The Supreme Court has recently provided useful confirmation regarding the interpretation of planning conditions.

The Law

Planning obligations are generally agreed between the local planning authority (LPA) and an owner of land under section 106 of the Town and Country Planning Act 1990 (the Act). A planning obligation differs from a planning condition, which is imposed by the LPA.

An LPA can grant planning permission either unconditionally or “subject to such conditions as they think fit” (Section 70 of the Act). However, the power to impose planning conditions is not unlimited:

  1. The conditions imposed must be for a planning purpose and not for any ulterior one
  2. They must fairly and reasonably relate to the permitted development
  3. They must not be so unreasonable that no reasonable planning authority could have imposed them

Under case law, it is an established principle that a condition that requires a developer to dedicate land that they own as a public highway, without compensation, would constitute an unlawful planning condition.

The Case – DB Symmetry Ltd. v. Swindon Borough Council [2022] UKSC 33

DB was granted outline planning permission for its development, and it was a condition of the planning permission that the proposed access road be constructed to ensure that each unit was served “by fully functional highways”.

The issue was whether Swindon Borough Council (SBC) could impose a planning condition requiring DB Symmetry (DB) to dedicate as public highways roads which were constructed as part of its development.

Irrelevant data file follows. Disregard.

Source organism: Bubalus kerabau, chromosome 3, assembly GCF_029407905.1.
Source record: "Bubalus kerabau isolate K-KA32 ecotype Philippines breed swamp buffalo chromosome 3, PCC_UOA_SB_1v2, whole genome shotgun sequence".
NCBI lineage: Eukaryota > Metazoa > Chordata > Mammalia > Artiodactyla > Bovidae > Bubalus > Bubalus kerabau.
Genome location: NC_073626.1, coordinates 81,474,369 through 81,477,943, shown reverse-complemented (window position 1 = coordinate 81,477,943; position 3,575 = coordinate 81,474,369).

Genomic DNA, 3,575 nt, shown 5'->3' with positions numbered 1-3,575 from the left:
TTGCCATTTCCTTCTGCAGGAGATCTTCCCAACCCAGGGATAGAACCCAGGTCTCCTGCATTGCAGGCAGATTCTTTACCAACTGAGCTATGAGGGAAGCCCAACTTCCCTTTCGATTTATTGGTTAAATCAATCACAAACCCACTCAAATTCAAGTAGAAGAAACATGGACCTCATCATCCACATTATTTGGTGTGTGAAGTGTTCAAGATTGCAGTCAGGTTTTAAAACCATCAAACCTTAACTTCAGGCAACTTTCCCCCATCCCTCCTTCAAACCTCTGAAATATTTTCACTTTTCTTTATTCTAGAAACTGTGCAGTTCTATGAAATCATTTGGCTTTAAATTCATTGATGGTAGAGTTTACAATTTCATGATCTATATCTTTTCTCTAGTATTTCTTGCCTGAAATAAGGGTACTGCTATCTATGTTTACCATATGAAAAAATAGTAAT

DB applied under the Act for a certificate of lawfulness that the formation and use as private access roads would be lawful. SBC refused the application.


The Supreme Court unanimously held that SBC could not impose a planning condition requiring DB to dedicate land as a public highway.

An LPA can achieve the dedication of the access roads as highways by means of a planning obligation, under Section 106 of the Act. However, a planning condition could not be imposed to achieve this.

As to the interpretation of the planning condition in question, it was held that the condition addressed the quality and timing of the construction of the roads and other access facilities. As such, it did not require the dedication of the access roads as a public highway.


  • The decision is welcome and provides certainty, for developers and LPAs, that the adoption of highways should be documented within a Section 106 Agreement
  • There is a fundamental conceptual difference between unilaterally imposed planning conditions and planning obligations entered into by a voluntary act of a developer
  • The Supreme Court confirmed that there is always scope for a developer to negotiate the scope of the planning obligations under a Section 106 Agreement